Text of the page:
Last night, working from an article in Politico called “Obamacare losers could pack political punch,” I wrote about the political backlash that likely will stem from millions of people losing their privately purchased health insurance plans thanks to Obamacare. Today, the Washington Post has a front page article on the same subject.
The Politico piece is more informative because it presents survey data about those who purchase their own health insurance. But the Post article points to a huge looming problem with Obamacare — the fact that millions will not only lose their insurance, but may very well lose their doctor[s] too.
This fact isn’t mentioned until near the end of the article, when we read about Marlys Dietrich, an Obama-supporting artist from San Antonio. Dietrich initially was delighted that Obamacare would provide coverage for her artsy friends. But that before she found out what Obamacare would do to her:
Her insurer, Humana, informed her that her plan was being canceled and that the rate for herself and her 21-year-old son for a plan compliant with the new law would rise from $300 to $705. On the federal Web site, she found a comparable plan for $623 a month. Because her annual income is about $80,000, she doesn’t qualify for subsidies.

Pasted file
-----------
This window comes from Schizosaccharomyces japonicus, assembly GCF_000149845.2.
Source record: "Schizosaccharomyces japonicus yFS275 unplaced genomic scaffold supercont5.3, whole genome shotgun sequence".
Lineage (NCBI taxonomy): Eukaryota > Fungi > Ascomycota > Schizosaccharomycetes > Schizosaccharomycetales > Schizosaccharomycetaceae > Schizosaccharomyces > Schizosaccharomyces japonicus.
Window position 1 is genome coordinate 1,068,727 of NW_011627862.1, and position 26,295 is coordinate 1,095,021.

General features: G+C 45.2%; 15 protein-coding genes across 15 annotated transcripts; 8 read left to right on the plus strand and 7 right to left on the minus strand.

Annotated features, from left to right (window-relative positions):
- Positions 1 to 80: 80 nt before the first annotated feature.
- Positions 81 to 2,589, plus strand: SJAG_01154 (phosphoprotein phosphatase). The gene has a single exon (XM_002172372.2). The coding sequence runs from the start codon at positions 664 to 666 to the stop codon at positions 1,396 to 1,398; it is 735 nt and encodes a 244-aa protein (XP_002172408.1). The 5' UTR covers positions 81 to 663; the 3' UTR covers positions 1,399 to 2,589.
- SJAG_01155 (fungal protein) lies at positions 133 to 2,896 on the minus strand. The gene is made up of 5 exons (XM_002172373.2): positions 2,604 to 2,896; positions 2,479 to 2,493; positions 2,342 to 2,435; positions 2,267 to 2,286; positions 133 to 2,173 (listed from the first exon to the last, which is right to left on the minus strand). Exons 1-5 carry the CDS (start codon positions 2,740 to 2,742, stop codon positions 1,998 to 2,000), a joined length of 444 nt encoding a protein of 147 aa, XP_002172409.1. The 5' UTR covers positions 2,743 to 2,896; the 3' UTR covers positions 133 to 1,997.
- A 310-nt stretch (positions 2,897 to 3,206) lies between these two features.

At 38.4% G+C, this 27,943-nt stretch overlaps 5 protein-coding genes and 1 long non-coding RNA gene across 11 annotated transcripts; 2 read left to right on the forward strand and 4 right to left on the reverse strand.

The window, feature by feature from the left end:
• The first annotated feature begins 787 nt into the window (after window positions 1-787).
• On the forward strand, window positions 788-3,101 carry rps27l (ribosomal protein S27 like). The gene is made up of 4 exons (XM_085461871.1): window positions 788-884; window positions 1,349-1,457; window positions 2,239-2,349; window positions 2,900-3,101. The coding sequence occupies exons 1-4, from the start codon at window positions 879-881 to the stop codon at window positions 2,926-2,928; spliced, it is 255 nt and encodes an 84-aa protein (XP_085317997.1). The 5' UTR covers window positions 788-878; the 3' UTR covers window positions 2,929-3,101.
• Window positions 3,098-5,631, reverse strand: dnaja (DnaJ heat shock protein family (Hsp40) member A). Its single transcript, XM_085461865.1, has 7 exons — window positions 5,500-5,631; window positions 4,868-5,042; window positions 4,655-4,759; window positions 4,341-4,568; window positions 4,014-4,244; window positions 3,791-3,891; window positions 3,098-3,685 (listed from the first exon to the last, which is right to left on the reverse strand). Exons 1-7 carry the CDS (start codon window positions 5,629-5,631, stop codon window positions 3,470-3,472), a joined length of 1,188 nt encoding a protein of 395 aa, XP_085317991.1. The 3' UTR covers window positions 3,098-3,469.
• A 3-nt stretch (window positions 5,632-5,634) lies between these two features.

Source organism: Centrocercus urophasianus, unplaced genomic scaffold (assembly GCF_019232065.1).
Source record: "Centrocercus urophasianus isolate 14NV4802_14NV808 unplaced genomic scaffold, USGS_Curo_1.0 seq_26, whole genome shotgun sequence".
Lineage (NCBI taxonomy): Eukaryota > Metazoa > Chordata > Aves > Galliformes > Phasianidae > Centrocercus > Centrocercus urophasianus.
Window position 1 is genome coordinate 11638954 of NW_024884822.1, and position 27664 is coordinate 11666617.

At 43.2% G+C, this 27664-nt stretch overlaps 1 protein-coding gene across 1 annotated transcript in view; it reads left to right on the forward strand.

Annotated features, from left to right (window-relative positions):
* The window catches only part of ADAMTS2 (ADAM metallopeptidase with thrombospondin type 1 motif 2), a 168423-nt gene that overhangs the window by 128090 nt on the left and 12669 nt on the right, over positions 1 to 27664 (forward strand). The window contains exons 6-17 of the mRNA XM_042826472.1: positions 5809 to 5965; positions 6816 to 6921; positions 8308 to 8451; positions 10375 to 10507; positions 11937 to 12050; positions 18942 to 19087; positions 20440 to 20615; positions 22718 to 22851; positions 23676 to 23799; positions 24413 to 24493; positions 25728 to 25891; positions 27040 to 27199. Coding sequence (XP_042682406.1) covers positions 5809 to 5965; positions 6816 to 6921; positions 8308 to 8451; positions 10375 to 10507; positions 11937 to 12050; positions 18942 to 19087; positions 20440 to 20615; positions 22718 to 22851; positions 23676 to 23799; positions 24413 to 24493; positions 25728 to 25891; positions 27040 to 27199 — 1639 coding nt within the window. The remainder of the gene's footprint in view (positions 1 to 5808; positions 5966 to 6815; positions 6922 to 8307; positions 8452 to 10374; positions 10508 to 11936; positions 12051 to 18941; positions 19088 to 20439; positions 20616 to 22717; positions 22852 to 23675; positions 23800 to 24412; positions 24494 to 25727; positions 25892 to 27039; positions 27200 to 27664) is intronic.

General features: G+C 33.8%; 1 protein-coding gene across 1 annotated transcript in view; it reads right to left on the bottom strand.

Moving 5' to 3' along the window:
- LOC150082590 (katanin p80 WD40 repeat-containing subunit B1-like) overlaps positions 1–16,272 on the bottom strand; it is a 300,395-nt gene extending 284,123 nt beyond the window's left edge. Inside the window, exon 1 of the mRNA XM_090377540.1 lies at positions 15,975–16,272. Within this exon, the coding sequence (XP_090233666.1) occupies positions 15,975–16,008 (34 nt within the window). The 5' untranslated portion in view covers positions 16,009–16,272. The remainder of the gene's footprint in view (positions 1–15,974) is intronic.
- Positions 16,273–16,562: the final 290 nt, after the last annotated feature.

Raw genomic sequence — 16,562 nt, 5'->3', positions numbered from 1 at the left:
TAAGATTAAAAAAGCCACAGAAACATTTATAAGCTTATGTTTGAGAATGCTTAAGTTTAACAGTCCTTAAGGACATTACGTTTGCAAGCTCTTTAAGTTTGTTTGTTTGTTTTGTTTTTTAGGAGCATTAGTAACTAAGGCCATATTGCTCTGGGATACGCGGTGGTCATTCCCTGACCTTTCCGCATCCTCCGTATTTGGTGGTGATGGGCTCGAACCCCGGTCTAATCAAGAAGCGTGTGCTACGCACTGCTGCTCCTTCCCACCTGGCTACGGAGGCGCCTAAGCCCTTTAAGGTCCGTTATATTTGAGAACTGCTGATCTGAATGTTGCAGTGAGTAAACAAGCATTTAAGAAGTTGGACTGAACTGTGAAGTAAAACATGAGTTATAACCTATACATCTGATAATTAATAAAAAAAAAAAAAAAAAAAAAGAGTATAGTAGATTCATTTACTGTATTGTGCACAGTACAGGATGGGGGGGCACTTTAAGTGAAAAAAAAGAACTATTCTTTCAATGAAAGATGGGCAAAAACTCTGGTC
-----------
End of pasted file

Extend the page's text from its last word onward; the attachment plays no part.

A cheaper alternative on the federal exchange, she said, had a premium of $490 a month — but it was an HMO plan rather than the PPO plan she currently has. “I wouldn’t be able to go to the doctor I’ve been going to for years,” she said. “That is not a deal.”
And both the HMO and PPO exchange plans she examined had family deductibles of $12,700, compared with her current $7,000.
Think about it. Dietrich cannot keep her insurance plan, as the president promised she could. And she cannot keep her doctor unless she pays twice as much for insurance as she pays now.
In fact, even if she goes into a plan in which she can’t keep her doctor, she will still pay around 65 percent more than she currently does. Finally, the family deductible will be almost twice as much as before.
This isn’t sticker shock; it’s pillage and plunder.
Dietrich’s story is typical of reports from around the country. In a more dramatic case, Edie Littlefield Sunby, a cancer patient, is being forced to give up doctors that have kept helped keep her alive.
As word of these developments spreads, the political backlash against Obamacare may become astonishing to behold.